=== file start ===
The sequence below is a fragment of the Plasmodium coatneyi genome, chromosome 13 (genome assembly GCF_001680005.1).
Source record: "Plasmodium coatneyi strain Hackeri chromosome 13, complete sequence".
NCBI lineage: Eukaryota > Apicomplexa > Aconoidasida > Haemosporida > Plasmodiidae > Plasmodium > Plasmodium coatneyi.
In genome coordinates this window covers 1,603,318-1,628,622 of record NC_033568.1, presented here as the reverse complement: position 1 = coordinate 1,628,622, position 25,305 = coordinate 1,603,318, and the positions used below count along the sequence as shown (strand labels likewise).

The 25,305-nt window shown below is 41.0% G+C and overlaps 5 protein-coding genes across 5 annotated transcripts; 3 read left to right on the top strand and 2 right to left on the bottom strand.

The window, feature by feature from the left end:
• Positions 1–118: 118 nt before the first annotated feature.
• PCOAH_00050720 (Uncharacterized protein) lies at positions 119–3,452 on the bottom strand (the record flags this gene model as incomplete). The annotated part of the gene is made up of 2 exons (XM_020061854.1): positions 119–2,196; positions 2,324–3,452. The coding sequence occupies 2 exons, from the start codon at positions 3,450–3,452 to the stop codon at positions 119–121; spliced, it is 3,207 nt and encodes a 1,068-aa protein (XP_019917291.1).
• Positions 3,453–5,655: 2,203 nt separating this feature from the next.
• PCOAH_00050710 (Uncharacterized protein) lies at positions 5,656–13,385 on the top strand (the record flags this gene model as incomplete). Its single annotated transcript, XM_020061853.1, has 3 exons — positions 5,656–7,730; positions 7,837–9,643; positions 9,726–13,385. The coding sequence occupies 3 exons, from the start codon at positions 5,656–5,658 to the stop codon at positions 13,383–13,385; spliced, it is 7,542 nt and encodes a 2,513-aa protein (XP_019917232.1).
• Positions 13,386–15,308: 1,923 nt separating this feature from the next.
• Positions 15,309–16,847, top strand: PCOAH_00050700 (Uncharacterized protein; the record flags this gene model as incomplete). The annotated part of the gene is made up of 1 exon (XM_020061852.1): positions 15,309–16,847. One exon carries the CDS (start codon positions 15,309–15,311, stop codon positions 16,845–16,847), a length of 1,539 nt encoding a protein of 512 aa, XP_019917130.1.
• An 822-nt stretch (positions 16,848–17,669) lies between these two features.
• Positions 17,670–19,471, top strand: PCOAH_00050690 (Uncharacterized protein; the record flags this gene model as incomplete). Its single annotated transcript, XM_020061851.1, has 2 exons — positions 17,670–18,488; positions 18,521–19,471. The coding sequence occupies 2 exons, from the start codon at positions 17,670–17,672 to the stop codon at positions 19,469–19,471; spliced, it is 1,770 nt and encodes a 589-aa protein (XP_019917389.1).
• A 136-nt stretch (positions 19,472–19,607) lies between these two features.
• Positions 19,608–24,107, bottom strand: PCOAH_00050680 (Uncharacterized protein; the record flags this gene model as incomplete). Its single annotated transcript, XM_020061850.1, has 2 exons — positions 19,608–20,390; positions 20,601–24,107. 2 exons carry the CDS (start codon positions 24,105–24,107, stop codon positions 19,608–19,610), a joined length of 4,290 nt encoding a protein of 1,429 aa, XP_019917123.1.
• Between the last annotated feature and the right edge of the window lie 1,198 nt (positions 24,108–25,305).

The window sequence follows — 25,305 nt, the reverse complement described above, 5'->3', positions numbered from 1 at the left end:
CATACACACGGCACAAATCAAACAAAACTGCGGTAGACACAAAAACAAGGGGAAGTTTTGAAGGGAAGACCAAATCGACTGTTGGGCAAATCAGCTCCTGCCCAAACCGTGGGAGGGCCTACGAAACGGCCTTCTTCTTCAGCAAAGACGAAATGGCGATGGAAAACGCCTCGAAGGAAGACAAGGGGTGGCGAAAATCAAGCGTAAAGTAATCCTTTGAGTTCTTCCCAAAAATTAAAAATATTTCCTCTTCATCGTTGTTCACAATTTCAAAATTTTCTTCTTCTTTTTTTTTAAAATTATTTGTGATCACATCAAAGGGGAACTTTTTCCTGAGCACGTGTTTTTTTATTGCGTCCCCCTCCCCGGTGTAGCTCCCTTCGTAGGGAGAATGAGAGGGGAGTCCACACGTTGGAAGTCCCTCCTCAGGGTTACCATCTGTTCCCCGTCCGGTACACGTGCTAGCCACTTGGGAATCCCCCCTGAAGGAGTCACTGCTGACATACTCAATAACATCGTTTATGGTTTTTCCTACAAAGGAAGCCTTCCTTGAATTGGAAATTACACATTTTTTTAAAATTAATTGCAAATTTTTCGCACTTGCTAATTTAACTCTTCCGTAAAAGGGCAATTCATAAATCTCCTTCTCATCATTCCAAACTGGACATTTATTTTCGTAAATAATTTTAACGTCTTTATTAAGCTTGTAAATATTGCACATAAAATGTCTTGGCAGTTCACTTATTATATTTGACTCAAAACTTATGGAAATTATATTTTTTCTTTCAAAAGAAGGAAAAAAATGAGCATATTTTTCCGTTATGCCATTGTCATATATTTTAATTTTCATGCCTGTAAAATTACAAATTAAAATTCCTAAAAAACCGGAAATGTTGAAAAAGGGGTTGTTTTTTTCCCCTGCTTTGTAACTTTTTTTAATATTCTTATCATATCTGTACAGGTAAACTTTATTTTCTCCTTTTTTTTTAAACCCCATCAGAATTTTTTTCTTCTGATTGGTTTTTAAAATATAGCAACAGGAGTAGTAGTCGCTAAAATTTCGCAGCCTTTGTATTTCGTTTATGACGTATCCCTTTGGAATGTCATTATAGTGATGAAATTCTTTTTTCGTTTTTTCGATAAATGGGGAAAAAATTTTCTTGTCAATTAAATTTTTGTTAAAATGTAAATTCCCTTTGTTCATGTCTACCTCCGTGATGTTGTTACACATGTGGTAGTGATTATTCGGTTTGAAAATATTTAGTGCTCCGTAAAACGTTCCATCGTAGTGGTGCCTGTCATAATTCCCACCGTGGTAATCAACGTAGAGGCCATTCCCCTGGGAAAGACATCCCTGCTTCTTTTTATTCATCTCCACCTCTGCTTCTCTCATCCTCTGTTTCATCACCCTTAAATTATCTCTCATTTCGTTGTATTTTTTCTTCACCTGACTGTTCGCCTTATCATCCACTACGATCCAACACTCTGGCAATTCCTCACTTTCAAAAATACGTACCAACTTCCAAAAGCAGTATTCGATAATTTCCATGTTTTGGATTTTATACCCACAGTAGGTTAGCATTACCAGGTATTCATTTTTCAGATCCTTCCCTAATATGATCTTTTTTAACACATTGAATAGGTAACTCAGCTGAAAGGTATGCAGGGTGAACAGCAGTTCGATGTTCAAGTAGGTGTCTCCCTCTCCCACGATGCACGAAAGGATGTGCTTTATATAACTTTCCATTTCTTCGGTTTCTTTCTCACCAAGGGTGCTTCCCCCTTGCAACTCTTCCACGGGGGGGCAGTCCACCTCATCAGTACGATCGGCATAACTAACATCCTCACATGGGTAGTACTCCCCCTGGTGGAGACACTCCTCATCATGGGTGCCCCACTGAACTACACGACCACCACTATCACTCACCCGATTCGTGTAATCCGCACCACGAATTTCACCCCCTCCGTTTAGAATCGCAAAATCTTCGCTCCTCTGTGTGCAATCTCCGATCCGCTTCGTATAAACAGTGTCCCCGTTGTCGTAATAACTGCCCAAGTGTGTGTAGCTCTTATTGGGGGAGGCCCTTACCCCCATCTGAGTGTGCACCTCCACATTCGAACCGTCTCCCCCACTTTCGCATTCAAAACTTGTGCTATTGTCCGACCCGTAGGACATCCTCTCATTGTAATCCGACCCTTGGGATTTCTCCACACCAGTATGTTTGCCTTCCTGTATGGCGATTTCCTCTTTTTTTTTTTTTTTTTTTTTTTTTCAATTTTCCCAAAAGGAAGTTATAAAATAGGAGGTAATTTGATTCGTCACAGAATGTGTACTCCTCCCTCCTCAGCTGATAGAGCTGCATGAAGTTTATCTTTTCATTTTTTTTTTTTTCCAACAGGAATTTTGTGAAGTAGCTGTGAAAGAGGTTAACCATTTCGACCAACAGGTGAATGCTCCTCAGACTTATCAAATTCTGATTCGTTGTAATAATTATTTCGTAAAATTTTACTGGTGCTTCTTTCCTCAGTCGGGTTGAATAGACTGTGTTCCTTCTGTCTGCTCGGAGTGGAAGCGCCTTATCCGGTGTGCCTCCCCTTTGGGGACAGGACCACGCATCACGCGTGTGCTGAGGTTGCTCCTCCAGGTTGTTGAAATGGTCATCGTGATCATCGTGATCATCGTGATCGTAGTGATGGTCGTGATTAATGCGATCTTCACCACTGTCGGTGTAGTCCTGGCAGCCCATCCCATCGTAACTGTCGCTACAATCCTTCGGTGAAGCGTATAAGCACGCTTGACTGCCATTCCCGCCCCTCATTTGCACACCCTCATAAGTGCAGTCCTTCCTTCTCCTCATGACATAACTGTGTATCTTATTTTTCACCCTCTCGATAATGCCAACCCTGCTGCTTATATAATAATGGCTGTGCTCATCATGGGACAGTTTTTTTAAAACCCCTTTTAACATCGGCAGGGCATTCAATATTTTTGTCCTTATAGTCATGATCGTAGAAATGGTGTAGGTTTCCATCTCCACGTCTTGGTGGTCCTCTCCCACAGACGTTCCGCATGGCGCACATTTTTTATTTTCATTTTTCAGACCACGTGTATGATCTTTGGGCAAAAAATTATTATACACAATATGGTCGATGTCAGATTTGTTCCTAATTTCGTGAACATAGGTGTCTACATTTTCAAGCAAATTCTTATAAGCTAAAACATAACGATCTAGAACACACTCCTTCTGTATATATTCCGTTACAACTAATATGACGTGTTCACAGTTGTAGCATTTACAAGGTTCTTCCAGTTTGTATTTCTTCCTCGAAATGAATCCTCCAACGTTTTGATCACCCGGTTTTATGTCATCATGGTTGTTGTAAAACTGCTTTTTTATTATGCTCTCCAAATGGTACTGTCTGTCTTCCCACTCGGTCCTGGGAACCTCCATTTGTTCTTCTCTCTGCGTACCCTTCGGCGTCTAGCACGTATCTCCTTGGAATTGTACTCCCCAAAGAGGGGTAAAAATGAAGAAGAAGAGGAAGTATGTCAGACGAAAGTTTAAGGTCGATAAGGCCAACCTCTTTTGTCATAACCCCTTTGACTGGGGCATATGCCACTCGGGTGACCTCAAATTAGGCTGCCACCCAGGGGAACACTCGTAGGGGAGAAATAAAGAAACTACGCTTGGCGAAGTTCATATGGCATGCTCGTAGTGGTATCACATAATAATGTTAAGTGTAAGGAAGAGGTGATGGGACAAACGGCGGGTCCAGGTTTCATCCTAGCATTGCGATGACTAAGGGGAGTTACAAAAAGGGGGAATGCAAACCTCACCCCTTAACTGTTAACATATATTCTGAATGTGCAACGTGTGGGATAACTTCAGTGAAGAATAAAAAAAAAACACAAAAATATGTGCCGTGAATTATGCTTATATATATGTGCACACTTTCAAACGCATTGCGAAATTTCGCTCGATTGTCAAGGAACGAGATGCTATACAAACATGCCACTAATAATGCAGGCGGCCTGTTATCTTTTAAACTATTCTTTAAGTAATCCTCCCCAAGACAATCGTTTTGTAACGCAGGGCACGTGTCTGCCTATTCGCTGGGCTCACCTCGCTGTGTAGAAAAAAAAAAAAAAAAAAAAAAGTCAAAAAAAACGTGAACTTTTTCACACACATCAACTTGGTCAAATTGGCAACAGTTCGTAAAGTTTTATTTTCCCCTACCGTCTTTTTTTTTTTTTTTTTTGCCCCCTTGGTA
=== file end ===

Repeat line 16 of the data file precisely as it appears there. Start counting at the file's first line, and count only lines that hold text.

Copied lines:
• Positions 19,608–24,107, bottom strand: PCOAH_00050680 (Uncharacterized protein; the record flags this gene model as incomplete). Its single annotated transcript, XM_020061850.1, has 2 exons — positions 19,608–20,390; positions 20,601–24,107. 2 exons carry the CDS (start codon positions 24,105–24,107, stop codon positions 19,608–19,610), a joined length of 4,290 nt encoding a protein of 1,429 aa, XP_019917123.1.